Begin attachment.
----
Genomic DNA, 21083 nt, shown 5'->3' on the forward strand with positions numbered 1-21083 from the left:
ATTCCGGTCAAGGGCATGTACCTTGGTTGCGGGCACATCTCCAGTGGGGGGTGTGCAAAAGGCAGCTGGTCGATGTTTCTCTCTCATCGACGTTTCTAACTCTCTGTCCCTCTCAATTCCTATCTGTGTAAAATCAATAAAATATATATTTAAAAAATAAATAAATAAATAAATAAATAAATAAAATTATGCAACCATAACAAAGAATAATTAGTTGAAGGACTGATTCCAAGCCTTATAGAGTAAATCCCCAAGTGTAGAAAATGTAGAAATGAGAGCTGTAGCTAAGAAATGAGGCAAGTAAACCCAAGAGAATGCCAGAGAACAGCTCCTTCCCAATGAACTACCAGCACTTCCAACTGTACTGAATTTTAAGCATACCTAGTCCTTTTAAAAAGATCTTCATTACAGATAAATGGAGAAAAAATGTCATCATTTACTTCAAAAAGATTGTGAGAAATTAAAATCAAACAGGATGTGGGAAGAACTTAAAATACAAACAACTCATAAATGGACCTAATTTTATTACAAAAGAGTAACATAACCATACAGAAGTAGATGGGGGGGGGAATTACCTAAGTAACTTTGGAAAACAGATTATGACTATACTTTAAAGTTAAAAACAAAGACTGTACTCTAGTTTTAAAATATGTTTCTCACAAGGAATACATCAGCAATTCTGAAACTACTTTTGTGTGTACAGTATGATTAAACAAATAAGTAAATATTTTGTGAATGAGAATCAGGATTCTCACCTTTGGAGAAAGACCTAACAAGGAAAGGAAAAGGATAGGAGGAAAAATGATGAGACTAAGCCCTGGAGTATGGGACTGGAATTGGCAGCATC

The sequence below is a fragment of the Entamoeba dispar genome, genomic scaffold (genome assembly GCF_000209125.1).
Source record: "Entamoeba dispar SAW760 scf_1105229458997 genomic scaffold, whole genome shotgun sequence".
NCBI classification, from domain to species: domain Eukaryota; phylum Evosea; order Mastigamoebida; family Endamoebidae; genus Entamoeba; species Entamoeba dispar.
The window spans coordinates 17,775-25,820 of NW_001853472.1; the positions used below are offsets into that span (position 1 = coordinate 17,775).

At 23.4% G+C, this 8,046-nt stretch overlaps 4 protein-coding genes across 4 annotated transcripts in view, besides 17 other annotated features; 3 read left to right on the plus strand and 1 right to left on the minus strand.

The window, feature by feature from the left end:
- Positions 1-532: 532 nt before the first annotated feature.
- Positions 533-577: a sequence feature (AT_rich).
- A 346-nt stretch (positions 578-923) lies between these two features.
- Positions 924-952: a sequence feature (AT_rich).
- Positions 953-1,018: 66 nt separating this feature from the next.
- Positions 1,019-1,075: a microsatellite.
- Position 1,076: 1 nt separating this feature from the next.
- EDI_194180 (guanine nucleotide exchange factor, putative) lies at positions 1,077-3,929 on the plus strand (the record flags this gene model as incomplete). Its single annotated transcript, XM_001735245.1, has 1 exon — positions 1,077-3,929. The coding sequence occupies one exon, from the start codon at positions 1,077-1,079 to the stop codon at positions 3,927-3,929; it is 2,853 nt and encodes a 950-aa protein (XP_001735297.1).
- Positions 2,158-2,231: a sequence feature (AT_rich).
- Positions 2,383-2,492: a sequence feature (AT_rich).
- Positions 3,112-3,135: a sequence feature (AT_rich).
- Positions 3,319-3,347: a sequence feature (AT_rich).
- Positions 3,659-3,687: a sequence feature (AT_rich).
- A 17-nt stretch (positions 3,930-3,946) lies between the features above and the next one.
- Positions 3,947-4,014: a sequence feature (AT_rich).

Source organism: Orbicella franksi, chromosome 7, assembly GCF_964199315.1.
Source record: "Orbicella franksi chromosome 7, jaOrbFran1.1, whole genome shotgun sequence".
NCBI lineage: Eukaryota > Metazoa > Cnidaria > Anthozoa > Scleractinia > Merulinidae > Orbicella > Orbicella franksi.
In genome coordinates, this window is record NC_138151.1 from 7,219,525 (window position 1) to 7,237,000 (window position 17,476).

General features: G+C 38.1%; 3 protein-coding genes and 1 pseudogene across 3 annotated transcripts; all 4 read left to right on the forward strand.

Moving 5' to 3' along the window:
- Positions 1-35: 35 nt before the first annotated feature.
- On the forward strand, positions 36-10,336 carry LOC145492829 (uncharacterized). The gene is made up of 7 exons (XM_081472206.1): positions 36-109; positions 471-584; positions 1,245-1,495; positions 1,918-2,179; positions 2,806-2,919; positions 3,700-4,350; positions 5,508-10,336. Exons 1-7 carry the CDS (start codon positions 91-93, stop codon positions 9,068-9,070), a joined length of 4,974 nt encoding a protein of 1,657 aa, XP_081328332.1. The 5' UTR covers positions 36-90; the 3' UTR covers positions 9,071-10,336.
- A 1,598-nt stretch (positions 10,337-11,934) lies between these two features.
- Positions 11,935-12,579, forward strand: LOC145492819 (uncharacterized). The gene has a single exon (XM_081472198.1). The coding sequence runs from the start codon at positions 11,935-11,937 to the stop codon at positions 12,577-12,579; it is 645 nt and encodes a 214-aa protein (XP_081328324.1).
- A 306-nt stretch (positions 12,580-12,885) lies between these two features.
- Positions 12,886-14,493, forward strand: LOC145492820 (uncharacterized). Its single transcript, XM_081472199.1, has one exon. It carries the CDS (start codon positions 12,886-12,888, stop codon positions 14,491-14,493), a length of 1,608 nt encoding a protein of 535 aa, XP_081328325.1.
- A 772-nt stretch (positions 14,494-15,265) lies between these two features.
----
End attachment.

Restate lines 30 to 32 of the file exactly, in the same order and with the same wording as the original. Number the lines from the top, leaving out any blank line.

- Positions 1-35: 35 nt before the first annotated feature.
- On the forward strand, positions 36-10,336 carry LOC145492829 (uncharacterized). The gene is made up of 7 exons (XM_081472206.1): positions 36-109; positions 471-584; positions 1,245-1,495; positions 1,918-2,179; positions 2,806-2,919; positions 3,700-4,350; positions 5,508-10,336. Exons 1-7 carry the CDS (start codon positions 91-93, stop codon positions 9,068-9,070), a joined length of 4,974 nt encoding a protein of 1,657 aa, XP_081328332.1. The 5' UTR covers positions 36-90; the 3' UTR covers positions 9,071-10,336.
- A 1,598-nt stretch (positions 10,337-11,934) lies between these two features.